Pouring out of his style of writing and teaching, McManus is often critiqued for not providing enough answers. He shrugs this off saying that he would rather ask great questions, “With each one of these films, we’re trying to get the people watching to ask important questions like—how have I found meaning in life? Am I struggling to make sense of my existence? Have I found something to give myself to that really matters? With the Crave films we focused on three cravings—the craving for intimacy, the craving for destiny, and the craving for meaning.”
The first film, “Pop Star”, focuses on intimacy telling the tale of a British rocker whose hair is accidentally lit on fire while the band practices its stage show, which includes pyrotechnics. Primadonna lead singer Andy, who receives minor injuries at best, is comical as he laments over his fried follicles. Demanding emergency medical attention, Andy discovers that he’s sharing his room with an inquisitive little girl, who finds her way into the selfish star’s heart.
Targeting destiny, “Midnight Clear” tells the story of Michael, an escaped convict who finds shelter with a nervous family. Later, it is revealed that the man of the house is Michael’s brother, which makes for some awkward and intimate family moments. The third film, “Nameless Moment” is about two college students, who discover meaning through an uncomfortable encounter. One of the students is a hapless boy who lives in his car and the other is a beautiful girl who’s sleeping with her professor.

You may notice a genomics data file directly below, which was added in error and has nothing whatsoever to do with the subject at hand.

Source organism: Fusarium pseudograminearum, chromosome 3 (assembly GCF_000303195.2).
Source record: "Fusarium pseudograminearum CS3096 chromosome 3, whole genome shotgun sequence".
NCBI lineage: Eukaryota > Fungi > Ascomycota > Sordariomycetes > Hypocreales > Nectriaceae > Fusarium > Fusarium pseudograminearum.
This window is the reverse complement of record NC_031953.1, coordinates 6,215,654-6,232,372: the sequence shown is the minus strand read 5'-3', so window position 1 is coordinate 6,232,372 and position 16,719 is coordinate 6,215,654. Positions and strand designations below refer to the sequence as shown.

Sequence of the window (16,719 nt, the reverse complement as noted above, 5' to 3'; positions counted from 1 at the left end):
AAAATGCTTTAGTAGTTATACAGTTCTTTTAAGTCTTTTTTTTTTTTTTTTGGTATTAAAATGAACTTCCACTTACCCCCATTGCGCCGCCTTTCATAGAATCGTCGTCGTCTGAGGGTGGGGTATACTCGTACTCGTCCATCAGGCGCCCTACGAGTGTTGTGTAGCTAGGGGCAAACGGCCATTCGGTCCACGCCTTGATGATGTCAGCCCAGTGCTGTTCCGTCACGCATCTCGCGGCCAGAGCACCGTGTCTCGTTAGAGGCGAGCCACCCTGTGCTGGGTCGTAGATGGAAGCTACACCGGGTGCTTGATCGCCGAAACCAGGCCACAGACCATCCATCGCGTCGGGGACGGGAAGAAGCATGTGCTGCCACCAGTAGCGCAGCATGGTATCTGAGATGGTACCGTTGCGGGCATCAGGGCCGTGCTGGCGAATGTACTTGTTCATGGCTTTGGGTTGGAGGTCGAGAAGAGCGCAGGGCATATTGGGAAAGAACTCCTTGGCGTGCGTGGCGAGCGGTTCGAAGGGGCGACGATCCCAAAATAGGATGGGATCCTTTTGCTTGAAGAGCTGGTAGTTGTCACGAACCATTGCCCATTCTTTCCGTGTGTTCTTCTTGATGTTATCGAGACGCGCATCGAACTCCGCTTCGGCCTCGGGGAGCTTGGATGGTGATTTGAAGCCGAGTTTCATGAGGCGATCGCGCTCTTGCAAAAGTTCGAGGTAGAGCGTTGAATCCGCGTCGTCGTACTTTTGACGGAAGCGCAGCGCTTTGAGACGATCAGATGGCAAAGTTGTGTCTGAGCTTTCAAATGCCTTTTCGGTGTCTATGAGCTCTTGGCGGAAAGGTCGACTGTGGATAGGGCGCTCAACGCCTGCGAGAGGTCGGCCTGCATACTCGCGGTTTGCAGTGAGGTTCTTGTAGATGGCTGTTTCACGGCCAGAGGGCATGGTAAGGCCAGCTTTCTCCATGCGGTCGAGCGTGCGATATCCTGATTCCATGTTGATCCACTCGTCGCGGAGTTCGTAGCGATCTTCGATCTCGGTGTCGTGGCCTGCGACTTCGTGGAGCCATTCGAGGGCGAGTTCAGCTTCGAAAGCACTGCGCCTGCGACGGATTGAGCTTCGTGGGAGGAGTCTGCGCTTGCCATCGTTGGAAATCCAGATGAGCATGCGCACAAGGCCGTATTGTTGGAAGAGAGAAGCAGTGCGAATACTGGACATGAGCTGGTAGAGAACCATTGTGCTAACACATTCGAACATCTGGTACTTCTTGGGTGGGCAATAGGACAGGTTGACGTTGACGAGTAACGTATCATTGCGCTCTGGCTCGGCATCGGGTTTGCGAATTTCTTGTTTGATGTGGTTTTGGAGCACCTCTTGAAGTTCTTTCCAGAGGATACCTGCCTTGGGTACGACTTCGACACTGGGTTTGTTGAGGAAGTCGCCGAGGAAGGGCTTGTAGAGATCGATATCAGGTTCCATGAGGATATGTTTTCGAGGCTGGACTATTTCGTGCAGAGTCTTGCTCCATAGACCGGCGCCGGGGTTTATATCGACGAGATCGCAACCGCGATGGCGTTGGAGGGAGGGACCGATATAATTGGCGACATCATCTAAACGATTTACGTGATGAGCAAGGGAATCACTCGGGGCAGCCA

Receiving praise from screen writers, graphic designers, and actors alike, the Crave Films offer inspiration to a culture immersed by images, “We’re in a very visual culture. I think it’s inescapable that film and television are the predominant shapers of the stories that we’re in,” says McManus, adding that the media automatically shapes our value system. Not only do stories shape how we see the world today, story telling has played a crucial role in culture, “If you go back to primal times, people sat around the fire and the shaman or tribal leader would tell and story and that’s how the culture received their values, world views, and beliefs,” he elaborates.
“I’m a person who’s desperate to understand myself and understand humans,” says McManus, who earned a psychology degree from the University of North Carolina. “People have always been trying to identify the core things that drive humanity, that make us human, and explain human actions. Soul Cravings and the Crave Films are, in a sense, about human anthropology.”
Part of being human, then, is to understand that one has a story worth telling, a story about a life honestly lived. Throwing off the shackles of the traditional Christian testimony, McManus boldly states, “We’ve been taught as Christians to tell a story that isn’t true. ‘Before I came to Jesus, I was a sinful, evil person who could do no good. Then I gave my life to Jesus and I became this great human being who’s always happy. The problem is that the story doesn’t even resonate with the person telling the story.”
It’s through telling their story, states McManus that people come to a deeper understanding of themselves, of God, and of their culture. And it’s through his own storytelling that McManus is leading a generation of artists, dreamers, and visionaries to become cultural revolutionaries whose soul cravings are filling with intimacy, destiny, and purpose. In closing, he encourages others to take part in stories yet to be told, “When God puts dreams and visions in your heart, you don’t want to hold on to what you have and lose what you could have.”